Unless you specify the sample time as a name-value pair input argument, `n4sid` and `ssregest` estimate a discrete-time model, while `ssest` estimates a continuous-time model.

Note

`ssest` uses `n4sid` to initialize the state-space matrices, and takes longer than `n4sid` to estimate a model but typically provides a better fit to data.

### Choosing the Structure of A, B, C Matrices

By default, all entries of the A, B, and C state-space matrices are treated as free parameters. Using the `Form` name-value pair input argument of `ssest` , you can choose various canonical forms, such as the companion and modal forms, that use fewer parameters.

### Choosing Between Continuous-Time and Discrete-Time Representations

For estimation of state-space models, you have the option of switching the model sample time between zero and that of the estimation data. You can do this using the `Ts` name-value pair input argument.

• By default, `ssest` estimates a continuous-time model. If you are using data set with nonzero sample time, `data`, which includes all time domain data, you can also estimate a discrete-time model by using:

`model = ssest(data,nx,'Ts',data.Ts);`

If you are using continuous-time frequency-domain data, you cannot estimate a discrete-time model.

• By default, `n4sid` and `ssregest` estimate a model whose sample time matches that of the data. Thus, for time-domain data, `n4sid` and `ssregest` deliver a discrete-time model. You can estimate a continuous-time model by using:

```model = n4sid(data,nx,'Ts',0); ```

or

```model = ssregest(data,nx,'Ts',0); ```

### Choosing to Estimate D, K, and X0 Matrices

For state-space models with any parameterization, you can specify whether to estimate the D, K and X0 matrices, which represent the input-to-output feedthrough, noise model and the initial states, respectively.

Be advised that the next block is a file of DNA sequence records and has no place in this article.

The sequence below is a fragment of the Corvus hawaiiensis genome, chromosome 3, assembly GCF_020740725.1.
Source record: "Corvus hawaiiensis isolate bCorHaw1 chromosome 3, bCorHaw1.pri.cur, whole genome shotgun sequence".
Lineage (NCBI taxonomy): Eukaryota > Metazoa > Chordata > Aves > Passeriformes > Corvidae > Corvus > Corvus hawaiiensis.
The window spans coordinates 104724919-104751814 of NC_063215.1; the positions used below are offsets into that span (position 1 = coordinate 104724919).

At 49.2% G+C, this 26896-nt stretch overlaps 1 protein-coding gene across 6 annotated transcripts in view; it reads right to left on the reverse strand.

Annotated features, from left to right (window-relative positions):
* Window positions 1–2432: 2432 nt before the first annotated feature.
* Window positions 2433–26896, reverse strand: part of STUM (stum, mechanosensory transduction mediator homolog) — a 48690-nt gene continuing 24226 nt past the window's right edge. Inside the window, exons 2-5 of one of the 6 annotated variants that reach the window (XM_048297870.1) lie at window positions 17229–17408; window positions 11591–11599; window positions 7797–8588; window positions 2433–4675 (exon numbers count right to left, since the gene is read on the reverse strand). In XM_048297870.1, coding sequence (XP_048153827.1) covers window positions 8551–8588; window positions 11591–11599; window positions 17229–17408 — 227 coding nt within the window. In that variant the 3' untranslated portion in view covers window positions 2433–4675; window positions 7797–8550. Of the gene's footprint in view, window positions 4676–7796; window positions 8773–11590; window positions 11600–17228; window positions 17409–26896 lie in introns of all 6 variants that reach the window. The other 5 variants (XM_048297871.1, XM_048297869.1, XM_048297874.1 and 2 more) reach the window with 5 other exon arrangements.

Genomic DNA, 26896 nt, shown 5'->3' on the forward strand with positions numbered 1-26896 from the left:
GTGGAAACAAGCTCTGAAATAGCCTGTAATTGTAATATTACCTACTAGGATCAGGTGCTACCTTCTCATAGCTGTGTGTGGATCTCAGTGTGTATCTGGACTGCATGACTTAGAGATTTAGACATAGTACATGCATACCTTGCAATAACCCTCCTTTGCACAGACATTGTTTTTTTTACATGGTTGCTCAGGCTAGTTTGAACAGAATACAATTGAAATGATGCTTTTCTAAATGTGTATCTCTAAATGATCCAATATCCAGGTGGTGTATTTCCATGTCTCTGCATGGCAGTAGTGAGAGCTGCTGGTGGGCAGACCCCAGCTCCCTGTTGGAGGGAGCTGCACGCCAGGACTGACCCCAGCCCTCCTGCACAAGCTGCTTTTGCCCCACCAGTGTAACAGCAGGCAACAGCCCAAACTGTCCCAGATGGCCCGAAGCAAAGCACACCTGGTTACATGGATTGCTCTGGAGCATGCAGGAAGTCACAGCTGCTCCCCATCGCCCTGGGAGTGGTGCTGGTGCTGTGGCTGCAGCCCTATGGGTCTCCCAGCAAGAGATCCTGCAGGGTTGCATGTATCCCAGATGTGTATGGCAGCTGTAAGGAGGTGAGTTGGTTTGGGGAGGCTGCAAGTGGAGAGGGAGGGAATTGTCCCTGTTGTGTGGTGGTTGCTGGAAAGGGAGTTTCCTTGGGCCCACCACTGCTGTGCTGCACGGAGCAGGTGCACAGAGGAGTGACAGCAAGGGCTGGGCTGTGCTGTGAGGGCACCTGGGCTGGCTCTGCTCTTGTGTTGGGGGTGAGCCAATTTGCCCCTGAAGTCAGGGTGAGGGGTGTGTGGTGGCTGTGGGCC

For state-space models with structured parameterization, you can also specify to estimate the D matrix. However, for free and canonical forms, the structure of the D matrix is set based on your choice for the `'Feedthrough'` name-value pair input argument.

#### D Matrix

By default, the D matrix is not estimated and its value is fixed to zero, except for static models.

• Black box estimation: Use the `Feedthrough` name-value pair input argument to denote the presence or absence of feedthrough from individual inputs. For example, in case of a two input model such that there is feedthrough from only the second input, use:

`model = n4sid(data,n,'Feedthrough',[false true]);`
• Structured estimation: Configure the values of the `init_sys.Structure.D`, where `init_sys` is an `idss` model that represents the desired model structure. To force no feedthrough for the i-th input, set:

```init_sys.Structure.D.Value(:,i) = 0; init_sys.Structure.D.Free = true; init_sys.Structure.D.Free(:,i) = false;```

The first line specifies the value of the i-th column of D as zero. The next line specifies all the elements of D as free, estimable parameters. The last line specifies that the i-th column of the D matrix is fixed for estimation.